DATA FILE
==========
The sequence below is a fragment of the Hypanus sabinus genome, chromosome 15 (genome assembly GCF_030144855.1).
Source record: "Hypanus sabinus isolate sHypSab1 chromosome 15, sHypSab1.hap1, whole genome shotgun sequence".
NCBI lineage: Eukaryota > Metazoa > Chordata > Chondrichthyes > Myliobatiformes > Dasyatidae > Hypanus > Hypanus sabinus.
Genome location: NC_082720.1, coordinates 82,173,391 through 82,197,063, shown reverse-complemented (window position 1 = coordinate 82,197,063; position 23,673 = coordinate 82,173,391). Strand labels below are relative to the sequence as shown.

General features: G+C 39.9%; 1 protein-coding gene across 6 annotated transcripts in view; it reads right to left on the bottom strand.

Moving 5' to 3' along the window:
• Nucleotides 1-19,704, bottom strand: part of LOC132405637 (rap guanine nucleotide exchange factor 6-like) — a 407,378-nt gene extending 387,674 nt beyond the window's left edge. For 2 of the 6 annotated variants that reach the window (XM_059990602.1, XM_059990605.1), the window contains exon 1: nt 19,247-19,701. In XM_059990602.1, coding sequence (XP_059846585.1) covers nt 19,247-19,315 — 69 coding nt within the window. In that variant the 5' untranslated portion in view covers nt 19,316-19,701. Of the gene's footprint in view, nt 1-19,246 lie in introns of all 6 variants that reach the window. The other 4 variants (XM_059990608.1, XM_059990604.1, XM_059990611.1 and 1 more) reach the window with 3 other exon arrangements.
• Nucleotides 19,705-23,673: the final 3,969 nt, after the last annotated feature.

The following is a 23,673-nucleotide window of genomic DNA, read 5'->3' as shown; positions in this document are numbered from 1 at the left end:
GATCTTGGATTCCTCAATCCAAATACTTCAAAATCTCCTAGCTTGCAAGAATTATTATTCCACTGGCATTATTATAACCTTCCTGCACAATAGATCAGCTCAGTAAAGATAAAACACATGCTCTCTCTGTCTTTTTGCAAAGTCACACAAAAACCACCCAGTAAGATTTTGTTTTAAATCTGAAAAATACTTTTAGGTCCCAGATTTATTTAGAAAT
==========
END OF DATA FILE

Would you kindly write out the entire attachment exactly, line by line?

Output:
The sequence below is a fragment of the Hypanus sabinus genome, chromosome 15 (genome assembly GCF_030144855.1).
Source record: "Hypanus sabinus isolate sHypSab1 chromosome 15, sHypSab1.hap1, whole genome shotgun sequence".
NCBI lineage: Eukaryota > Metazoa > Chordata > Chondrichthyes > Myliobatiformes > Dasyatidae > Hypanus > Hypanus sabinus.
Genome location: NC_082720.1, coordinates 82,173,391 through 82,197,063, shown reverse-complemented (window position 1 = coordinate 82,197,063; position 23,673 = coordinate 82,173,391). Strand labels below are relative to the sequence as shown.

General features: G+C 39.9%; 1 protein-coding gene across 6 annotated transcripts in view; it reads right to left on the bottom strand.

Moving 5' to 3' along the window:
• Nucleotides 1-19,704, bottom strand: part of LOC132405637 (rap guanine nucleotide exchange factor 6-like) — a 407,378-nt gene extending 387,674 nt beyond the window's left edge. For 2 of the 6 annotated variants that reach the window (XM_059990602.1, XM_059990605.1), the window contains exon 1: nt 19,247-19,701. In XM_059990602.1, coding sequence (XP_059846585.1) covers nt 19,247-19,315 — 69 coding nt within the window. In that variant the 5' untranslated portion in view covers nt 19,316-19,701. Of the gene's footprint in view, nt 1-19,246 lie in introns of all 6 variants that reach the window. The other 4 variants (XM_059990608.1, XM_059990604.1, XM_059990611.1 and 1 more) reach the window with 3 other exon arrangements.
• Nucleotides 19,705-23,673: the final 3,969 nt, after the last annotated feature.

The following is a 23,673-nucleotide window of genomic DNA, read 5'->3' as shown; positions in this document are numbered from 1 at the left end:
GATCTTGGATTCCTCAATCCAAATACTTCAAAATCTCCTAGCTTGCAAGAATTATTATTCCACTGGCATTATTATAACCTTCCTGCACAATAGATCAGCTCAGTAAAGATAAAACACATGCTCTCTCTGTCTTTTTGCAAAGTCACACAAAAACCACCCAGTAAGATTTTGTTTTAAATCTGAAAAATACTTTTAGGTCCCAGATTTATTTAGAAAT